Smoking remains the leading preventable cause of death in the United States (US), and is a well established cause of lung cancer. Although smoking rates have declined over the past several decades, there remain substantial disparities in smoking . Importantly, low socioeconomic status (SES) and minority smokers have a more difficult time quitting for a variety of reasons including more limited access to treatment, misinformation about the risks and benefits of treatment options, more environmental exposure, lack of social support, and other life stressors. While the majority of smokers visit a primary care physicain each year, busy clinicians frequently do not address tobacco use during a visit. Minority and low SES smokers are more likely than whites to report that they did not receive counseling or treatment during a visit. For these reasons it is important to offer systematic opportunities for tobacco treatment beyond the provider's office. Interactive Voice Response (IVR) is a phone technology that allows a computer to detect voice responses during a normal phone call. This technology offers a low-cost, efficient way to proactively reach out to large populations, independent of a visit. The objectives of this project are to develop and evaluate a multi-level approach to tobacco treatment for low-SES and minority patients. The components include: (1) IVR-facilitated systematic outreach, linkage to a tobacco treatment specialist, and free nicotine replacement therapy directed at the patient, and integration of this program with both (2) an individual's primary care physician through an electronic health record (EHR) with integrated tobacco-related decision support, and (3) referral to tailored community resources to address the socio-contextual barriers to tobacco cessation. We therefore propose the following Specific Aims:
Specific Aim 1 : To develop an EHR-linked, IVR-mediated tailored tobacco treatment program for low-SES and minority smokers.
Specific Aim 2 : To measure the effectiveness of this tailored treatment program by conducting a randomized controlled trial of low SES and minority smokers in the Partners Primary Care Practice Based Research Network. The primary outcome of this trial will be the 7-day abstinence rate at 6 months.
Specific Aim 3 : To evaluate facilitators and barriers to the reach, adoption, and implementation of this tailored tobacco treatment program.

Agency
National Institute of Health (NIH)
Institute
National Cancer Institute (NCI)
Type
Specialized Center (P50)
Project #
5P50CA148596-04
Application #
8495094
Study Section
Special Emphasis Panel (ZCA1-SRLB-3)
Project Start
Project End
Budget Start
2013-05-01
Budget End
2014-04-30
Support Year
4
Fiscal Year
2013
Total Cost
$199,891
Indirect Cost
$30,407
Name
Harvard University
Department
Type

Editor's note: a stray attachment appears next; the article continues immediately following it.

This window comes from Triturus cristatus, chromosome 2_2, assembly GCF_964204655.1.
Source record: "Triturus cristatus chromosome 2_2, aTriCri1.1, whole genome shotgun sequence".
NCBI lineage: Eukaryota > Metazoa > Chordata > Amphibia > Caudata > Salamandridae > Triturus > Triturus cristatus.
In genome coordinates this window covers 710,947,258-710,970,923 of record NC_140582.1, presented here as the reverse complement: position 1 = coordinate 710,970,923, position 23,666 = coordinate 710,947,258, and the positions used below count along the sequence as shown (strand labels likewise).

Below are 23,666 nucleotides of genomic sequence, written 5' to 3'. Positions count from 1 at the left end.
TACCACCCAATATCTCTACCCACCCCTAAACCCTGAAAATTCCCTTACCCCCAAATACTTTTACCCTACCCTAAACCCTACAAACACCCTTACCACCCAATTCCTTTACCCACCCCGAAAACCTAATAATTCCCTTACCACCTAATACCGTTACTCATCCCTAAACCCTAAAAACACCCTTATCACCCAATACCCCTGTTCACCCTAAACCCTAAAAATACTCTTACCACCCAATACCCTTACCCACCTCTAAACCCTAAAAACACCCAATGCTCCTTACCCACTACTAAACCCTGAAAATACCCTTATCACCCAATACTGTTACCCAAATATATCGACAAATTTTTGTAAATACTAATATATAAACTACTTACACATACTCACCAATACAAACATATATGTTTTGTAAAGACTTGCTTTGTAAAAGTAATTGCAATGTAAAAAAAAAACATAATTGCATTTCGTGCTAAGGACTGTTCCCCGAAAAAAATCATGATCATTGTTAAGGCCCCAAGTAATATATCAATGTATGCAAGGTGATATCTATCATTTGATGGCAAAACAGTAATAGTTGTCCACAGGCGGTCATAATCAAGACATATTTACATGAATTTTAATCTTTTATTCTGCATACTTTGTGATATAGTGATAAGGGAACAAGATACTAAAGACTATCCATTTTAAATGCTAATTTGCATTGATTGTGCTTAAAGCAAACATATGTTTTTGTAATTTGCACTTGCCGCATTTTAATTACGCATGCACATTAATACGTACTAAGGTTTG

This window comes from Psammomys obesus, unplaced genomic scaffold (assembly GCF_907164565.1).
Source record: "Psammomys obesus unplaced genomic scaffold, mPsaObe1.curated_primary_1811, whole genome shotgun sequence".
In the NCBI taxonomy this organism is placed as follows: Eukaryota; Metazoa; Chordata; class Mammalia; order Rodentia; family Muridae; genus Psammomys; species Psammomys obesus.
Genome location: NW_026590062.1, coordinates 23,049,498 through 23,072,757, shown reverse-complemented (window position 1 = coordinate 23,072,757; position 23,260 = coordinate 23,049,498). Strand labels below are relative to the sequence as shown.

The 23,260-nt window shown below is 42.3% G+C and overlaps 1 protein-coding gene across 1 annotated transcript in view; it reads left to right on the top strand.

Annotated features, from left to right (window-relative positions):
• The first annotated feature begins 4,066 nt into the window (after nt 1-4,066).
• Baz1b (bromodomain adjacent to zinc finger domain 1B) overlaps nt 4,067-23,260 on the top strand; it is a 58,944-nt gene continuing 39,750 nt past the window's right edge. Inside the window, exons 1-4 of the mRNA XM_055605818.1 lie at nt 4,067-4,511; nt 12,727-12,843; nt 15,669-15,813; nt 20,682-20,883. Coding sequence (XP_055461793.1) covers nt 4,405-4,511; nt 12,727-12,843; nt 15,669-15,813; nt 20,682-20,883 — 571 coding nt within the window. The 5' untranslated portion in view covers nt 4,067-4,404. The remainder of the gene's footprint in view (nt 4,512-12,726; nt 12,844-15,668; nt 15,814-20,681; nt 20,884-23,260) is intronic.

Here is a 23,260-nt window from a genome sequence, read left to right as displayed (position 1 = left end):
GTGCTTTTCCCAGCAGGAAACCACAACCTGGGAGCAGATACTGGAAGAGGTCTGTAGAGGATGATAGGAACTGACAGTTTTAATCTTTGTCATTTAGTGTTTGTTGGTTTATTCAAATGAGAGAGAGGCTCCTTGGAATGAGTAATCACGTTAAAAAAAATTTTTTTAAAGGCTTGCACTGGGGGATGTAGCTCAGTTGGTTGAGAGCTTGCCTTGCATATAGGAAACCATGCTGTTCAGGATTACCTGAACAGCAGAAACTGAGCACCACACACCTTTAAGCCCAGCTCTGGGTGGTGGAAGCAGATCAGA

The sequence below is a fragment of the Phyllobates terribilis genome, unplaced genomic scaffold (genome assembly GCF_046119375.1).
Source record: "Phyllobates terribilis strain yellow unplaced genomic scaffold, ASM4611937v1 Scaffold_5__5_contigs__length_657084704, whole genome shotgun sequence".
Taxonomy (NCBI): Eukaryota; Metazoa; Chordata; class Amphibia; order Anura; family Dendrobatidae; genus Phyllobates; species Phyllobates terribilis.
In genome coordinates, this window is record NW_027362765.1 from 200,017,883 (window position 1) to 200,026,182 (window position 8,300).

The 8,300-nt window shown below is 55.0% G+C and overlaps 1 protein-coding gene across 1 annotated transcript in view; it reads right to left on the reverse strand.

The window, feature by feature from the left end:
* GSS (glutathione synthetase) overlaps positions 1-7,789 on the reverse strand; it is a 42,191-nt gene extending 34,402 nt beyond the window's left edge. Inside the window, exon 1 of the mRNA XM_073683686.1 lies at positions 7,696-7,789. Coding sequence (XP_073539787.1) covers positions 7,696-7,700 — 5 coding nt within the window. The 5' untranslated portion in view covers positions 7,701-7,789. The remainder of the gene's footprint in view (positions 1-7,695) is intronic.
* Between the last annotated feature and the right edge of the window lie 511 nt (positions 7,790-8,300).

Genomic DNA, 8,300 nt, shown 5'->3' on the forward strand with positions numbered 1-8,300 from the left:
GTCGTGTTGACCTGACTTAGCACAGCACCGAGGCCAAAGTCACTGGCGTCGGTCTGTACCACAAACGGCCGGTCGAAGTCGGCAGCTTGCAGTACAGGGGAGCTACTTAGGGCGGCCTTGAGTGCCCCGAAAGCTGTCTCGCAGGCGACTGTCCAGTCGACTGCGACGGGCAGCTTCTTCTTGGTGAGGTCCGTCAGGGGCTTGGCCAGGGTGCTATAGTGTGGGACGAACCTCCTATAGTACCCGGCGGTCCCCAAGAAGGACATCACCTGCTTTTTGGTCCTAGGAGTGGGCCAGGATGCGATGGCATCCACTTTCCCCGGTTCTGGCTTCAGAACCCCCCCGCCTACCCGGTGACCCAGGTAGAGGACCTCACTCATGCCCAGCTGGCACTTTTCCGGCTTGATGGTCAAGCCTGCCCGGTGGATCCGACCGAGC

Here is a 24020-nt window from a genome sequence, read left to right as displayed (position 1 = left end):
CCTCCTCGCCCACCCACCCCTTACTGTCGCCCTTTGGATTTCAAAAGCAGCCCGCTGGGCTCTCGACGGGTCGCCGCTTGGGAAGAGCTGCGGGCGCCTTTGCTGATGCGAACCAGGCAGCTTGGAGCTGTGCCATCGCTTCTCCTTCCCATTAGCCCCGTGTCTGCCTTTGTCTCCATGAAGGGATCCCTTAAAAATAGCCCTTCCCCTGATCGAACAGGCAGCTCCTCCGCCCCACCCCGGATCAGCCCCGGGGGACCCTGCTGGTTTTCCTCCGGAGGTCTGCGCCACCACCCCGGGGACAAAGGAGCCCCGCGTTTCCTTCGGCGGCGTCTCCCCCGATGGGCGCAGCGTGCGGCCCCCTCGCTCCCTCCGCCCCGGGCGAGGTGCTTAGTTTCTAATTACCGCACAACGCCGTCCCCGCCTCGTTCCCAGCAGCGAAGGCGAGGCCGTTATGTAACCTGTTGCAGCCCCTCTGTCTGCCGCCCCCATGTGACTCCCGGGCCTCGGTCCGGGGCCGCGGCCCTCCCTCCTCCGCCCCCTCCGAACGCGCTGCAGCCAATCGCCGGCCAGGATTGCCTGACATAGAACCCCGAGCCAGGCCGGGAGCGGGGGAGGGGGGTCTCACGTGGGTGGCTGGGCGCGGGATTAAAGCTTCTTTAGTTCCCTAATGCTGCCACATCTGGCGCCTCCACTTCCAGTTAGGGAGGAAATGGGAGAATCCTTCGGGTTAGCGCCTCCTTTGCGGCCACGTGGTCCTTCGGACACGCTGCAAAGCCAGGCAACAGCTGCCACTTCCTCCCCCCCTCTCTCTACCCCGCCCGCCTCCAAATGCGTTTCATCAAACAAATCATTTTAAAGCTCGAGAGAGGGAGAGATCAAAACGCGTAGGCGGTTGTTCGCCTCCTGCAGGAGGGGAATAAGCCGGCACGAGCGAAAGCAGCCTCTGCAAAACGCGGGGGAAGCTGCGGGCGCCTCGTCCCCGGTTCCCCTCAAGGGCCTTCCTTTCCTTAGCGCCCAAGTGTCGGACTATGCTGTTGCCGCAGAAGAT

DUNS #
149617367
City
Boston
State
MA
Country
United States
Zip Code
02115
Hohl, Sarah D; Thompson, Beti; Krok-Schoen, Jessica L et al. (2016) Characterizing Community Health Workers on Research Teams: Results From the Centers for Population Health and Health Disparities. Am J Public Health 106:664-70
Nagler, Rebekah H; Bigman, Cabral A; Ramanadhan, Shoba et al. (2016) Prevalence and Framing of Health Disparities in Local Print News: Implications for Multilevel Interventions to Address Cancer Inequalities. Cancer Epidemiol Biomarkers Prev 25:603-12
Ramanadhan, Shoba; Nagler, Rebekah H; McCauley, Michael P et al. (2016) Much Ventured, Much Gained: Community-Engaged Data Collection by Adolescents and Young Adults. Prog Community Health Partnersh 10:217-24
Williams, David R; Priest, Naomi; Anderson, Norman B (2016) Understanding associations among race, socioeconomic status, and health: Patterns and prospects. Health Psychol 35:407-11
Smith, Caren E; Fullerton, Stephanie M; Dookeran, Keith A et al. (2016) Using Genetic Technologies To Reduce, Rather Than Widen, Health Disparities. Health Aff (Millwood) 35:1367-73
Valeri, Linda; Chen, Jarvis T; Garcia-Albeniz, Xabier et al. (2016) The Role of Stage at Diagnosis in Colorectal Cancer Black-White Survival Disparities: A Counterfactual Causal Inference Approach. Cancer Epidemiol Biomarkers Prev 25:83-9
Golden, Sherita Hill; Ferketich, Amy; Boyington, Josephine et al. (2015) Transdisciplinary cardiovascular and cancer health disparities training: experiences of the centers for population health and health disparities. Am J Public Health 105 Suppl 3:S395-402
Bailey, Zinzi D; Williams, David R; Kawachi, Ichiro et al. (2015) Incarceration and adult weight gain in the National Survey of American Life (NSAL). Prev Med 81:380-6
McCauley, M P; Ramanadhan, S; Viswanath, K (2015) Assessing opinions in community leadership networks to address health inequalities: a case study from Project IMPACT. Health Educ Res 30:866-81
Bailey, Zinzi D; Slopen, Natalie; Albert, Michelle et al. (2015) Multidimensional religious involvement and tobacco smoking patterns over 9-10 years: A prospective study of middle-aged adults in the United States. Soc Sci Med 138:128-35

Showing the most recent 10 out of 35 publications